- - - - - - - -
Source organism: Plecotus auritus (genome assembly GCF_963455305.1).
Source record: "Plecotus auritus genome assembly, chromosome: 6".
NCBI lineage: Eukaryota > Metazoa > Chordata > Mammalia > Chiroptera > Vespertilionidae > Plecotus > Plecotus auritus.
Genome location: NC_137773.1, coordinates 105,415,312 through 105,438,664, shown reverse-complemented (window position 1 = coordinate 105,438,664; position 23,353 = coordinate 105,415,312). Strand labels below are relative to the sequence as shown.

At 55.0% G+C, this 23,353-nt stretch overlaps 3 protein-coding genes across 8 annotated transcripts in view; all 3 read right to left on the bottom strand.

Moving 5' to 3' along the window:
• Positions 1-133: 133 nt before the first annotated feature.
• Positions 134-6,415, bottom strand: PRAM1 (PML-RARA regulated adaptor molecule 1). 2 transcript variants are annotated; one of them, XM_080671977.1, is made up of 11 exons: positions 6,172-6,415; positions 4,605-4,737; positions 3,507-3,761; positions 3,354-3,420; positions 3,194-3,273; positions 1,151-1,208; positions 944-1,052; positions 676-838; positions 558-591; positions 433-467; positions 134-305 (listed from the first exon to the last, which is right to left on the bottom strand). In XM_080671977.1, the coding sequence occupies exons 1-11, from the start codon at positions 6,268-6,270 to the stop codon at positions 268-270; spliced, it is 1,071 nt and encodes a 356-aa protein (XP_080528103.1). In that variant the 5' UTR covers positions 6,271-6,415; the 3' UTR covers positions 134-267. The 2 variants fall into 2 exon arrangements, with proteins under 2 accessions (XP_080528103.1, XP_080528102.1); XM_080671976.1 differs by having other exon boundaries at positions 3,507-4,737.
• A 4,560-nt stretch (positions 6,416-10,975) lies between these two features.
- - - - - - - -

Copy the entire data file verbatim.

Source organism: Plecotus auritus (genome assembly GCF_963455305.1).
Source record: "Plecotus auritus genome assembly, chromosome: 6".
NCBI lineage: Eukaryota > Metazoa > Chordata > Mammalia > Chiroptera > Vespertilionidae > Plecotus > Plecotus auritus.
Genome location: NC_137773.1, coordinates 105,415,312 through 105,438,664, shown reverse-complemented (window position 1 = coordinate 105,438,664; position 23,353 = coordinate 105,415,312). Strand labels below are relative to the sequence as shown.

At 55.0% G+C, this 23,353-nt stretch overlaps 3 protein-coding genes across 8 annotated transcripts in view; all 3 read right to left on the bottom strand.

Moving 5' to 3' along the window:
• Positions 1-133: 133 nt before the first annotated feature.
• Positions 134-6,415, bottom strand: PRAM1 (PML-RARA regulated adaptor molecule 1). 2 transcript variants are annotated; one of them, XM_080671977.1, is made up of 11 exons: positions 6,172-6,415; positions 4,605-4,737; positions 3,507-3,761; positions 3,354-3,420; positions 3,194-3,273; positions 1,151-1,208; positions 944-1,052; positions 676-838; positions 558-591; positions 433-467; positions 134-305 (listed from the first exon to the last, which is right to left on the bottom strand). In XM_080671977.1, the coding sequence occupies exons 1-11, from the start codon at positions 6,268-6,270 to the stop codon at positions 268-270; spliced, it is 1,071 nt and encodes a 356-aa protein (XP_080528103.1). In that variant the 5' UTR covers positions 6,271-6,415; the 3' UTR covers positions 134-267. The 2 variants fall into 2 exon arrangements, with proteins under 2 accessions (XP_080528103.1, XP_080528102.1); XM_080671976.1 differs by having other exon boundaries at positions 3,507-4,737.
• A 4,560-nt stretch (positions 6,416-10,975) lies between these two features.